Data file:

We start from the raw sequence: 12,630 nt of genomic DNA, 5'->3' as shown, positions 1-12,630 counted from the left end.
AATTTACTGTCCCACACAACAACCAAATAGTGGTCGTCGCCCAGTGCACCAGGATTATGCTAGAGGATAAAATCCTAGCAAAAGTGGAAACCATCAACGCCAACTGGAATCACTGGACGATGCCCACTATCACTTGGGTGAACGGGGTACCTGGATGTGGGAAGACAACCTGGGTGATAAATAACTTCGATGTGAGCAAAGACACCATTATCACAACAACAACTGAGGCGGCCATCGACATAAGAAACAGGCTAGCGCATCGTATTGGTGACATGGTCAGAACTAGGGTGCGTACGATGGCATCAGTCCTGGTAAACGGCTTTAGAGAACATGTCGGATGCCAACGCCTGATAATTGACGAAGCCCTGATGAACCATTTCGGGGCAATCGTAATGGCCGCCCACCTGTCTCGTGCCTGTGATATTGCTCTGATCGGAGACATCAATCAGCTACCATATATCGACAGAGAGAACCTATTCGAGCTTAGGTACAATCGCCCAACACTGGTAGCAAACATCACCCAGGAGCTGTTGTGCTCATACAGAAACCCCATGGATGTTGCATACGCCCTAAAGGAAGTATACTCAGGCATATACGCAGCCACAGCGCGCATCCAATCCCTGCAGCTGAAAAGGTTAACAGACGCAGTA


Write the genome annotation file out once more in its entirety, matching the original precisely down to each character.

We start from the raw sequence: 12,630 nt of genomic DNA, 5'->3' as shown, positions 1-12,630 counted from the left end.
AATTTACTGTCCCACACAACAACCAAATAGTGGTCGTCGCCCAGTGCACCAGGATTATGCTAGAGGATAAAATCCTAGCAAAAGTGGAAACCATCAACGCCAACTGGAATCACTGGACGATGCCCACTATCACTTGGGTGAACGGGGTACCTGGATGTGGGAAGACAACCTGGGTGATAAATAACTTCGATGTGAGCAAAGACACCATTATCACAACAACAACTGAGGCGGCCATCGACATAAGAAACAGGCTAGCGCATCGTATTGGTGACATGGTCAGAACTAGGGTGCGTACGATGGCATCAGTCCTGGTAAACGGCTTTAGAGAACATGTCGGATGCCAACGCCTGATAATTGACGAAGCCCTGATGAACCATTTCGGGGCAATCGTAATGGCCGCCCACCTGTCTCGTGCCTGTGATATTGCTCTGATCGGAGACATCAATCAGCTACCATATATCGACAGAGAGAACCTATTCGAGCTTAGGTACAATCGCCCAACACTGGTAGCAAACATCACCCAGGAGCTGTTGTGCTCATACAGAAACCCCATGGATGTTGCATACGCCCTAAAGGAAGTATACTCAGGCATATACGCAGCCACAGCGCGCATCCAATCCCTGCAGCTGAAAAGGTTAACAGACGCAGTA